Super Smash Bros. Ultimate is available now, exclusively for Nintendo Switch. To see what several outlets had to say about the latest entry in Nintendo’s flagship fighting series, check out the review excerpts below:
So how does it all stack up? Vocal concerns about past games have been actively addressed, every single fighter from the series is present (even Pichu), the customisability is overwhelmingly vast and it’s all topped off with super-solid single-player modes to boot. We’re not sure how you could make a more robust or pleasing Smash game. Super Smash Bros. Ultimate truly is the ultimate instalment in the series, and it makes you wonder where Sakurai can possibly take this franchise next.
Every aspect of the game feels fine-tuned and thought out, and the sheer amount of changes and diversity of content is simply staggering. This is the most ambitious and all-inclusive Super Smash Bros entry, and one of the very best games Nintendo’s little system has gotten yet.
There are no two ways about it: this is one of the most impressive games on the Nintendo Switch, and represents some of the best value for money we’ve seen in video games in years, whether you’re into single player or multiplayer. Buy this game, you will not regret it.
Super Smash Bros. Ultimate isn’t dramatically reinventing the franchise, but that’s all right with me; it’s a refinement of what’s come before. Some of my favorite gaming moments have centered on Smash, and it’s great to have a solid new anchor for moments yet to come – even if it means getting knocked into oblivion by a snoozing Jigglypuff every once in a while.
Despite that a lot of the old content isn’t as hard-hitting seeing it the second, third, fourth or even fifth time around, the fact that it’s all here, and in a manageable file size, is more than enough.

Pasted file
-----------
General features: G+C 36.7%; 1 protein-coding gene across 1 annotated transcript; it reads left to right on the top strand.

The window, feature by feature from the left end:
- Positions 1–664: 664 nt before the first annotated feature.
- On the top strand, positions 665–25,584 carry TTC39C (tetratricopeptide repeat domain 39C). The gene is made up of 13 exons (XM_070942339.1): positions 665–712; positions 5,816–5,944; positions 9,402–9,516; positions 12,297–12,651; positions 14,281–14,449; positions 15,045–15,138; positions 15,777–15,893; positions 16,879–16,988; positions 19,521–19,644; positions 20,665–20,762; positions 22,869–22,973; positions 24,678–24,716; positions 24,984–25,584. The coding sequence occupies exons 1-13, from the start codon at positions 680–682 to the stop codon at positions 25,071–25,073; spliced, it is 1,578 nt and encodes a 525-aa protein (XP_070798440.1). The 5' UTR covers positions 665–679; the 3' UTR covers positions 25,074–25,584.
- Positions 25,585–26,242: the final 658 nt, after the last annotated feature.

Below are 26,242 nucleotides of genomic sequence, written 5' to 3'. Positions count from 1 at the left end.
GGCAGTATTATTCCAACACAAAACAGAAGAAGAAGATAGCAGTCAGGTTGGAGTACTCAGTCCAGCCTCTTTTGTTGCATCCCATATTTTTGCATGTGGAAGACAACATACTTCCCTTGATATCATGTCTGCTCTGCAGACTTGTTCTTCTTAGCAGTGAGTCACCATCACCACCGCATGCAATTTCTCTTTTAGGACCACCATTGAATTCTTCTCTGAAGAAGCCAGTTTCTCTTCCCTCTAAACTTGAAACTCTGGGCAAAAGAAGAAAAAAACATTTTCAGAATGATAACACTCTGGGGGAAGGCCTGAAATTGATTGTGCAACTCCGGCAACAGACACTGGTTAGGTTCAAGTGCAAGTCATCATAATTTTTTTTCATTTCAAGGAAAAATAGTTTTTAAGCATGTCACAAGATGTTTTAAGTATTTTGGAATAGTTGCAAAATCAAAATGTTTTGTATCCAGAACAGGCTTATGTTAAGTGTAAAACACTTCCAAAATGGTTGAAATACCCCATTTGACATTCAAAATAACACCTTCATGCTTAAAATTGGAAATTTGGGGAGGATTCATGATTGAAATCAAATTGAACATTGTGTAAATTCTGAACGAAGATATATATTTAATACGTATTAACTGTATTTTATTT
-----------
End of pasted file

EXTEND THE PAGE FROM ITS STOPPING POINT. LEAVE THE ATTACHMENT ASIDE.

Super Smash Bros. Ultimate lives up to its name, offering the most comprehensive game in the series to date. It has an absurd amount to play, fight, and unlock – though that can be to its detriment at times. While the World of Light adventure mode isn’t reason alone to get Smash Bros., it’s still a consistently amusing and shockingly large campaign, and a worthy compliment to Ultimate’s incredible multiplayer core.
Despite striking setbacks with online, Super Smash Bros. Ultimate is arguably the most addictive game on Nintendo Switch. Like its predecessors, its combat system is unrivaled with precise inputs that give you full control of your favorite characters. With an extensive roster of playable fighters and an impressive lineup of stages, Super Smash Bros. Ultimate can easily provide you with a varied sense of enjoyment for many years to come. Because future updates and improvements are in the pipeline, the potential is there and it may very well shape up to be the best entry in the series to date.
As long as you can make sense of the onslaught of characters, modes, and options, Super Smash Bros. Ultimate is a masterpiece.
Super Smash Bros. Ultimate feels like a mic drop for the series. It packs in almost every conceivable character and stage, plus a sizable single-player mode. Spirits don’t quite land, but the battles feel better than ever. It feels like Super Smash Bros. Ultimate will be a Switch party staple for a long time to come.
Super Smash Bros. Ultimate takes characters we’ve played for decades and remasters them into a robust, fantastically enjoyable package.
Super Smash Bros. Ultimate is one of the best games for Nintendo Switch. The game has 74 characters to unlock, great dynamic arenas and lots of fun. If you are a Nintendo Switch user, this game is a must.
Super Smash Bros. Ultimate is the most refined Smash yet. There’s a ridiculous amount of content here and, if you’re a Smash Bros. fan you should absolutely buy this. Unfortunately, the game loses something when it’s about anything more than its core local multiplayer experience.
Super Smash Bros. Ultimate is equal parts greatness and lacking. The sheer wealth of content and great gameplay is commended but there are big holes in what could be a great game.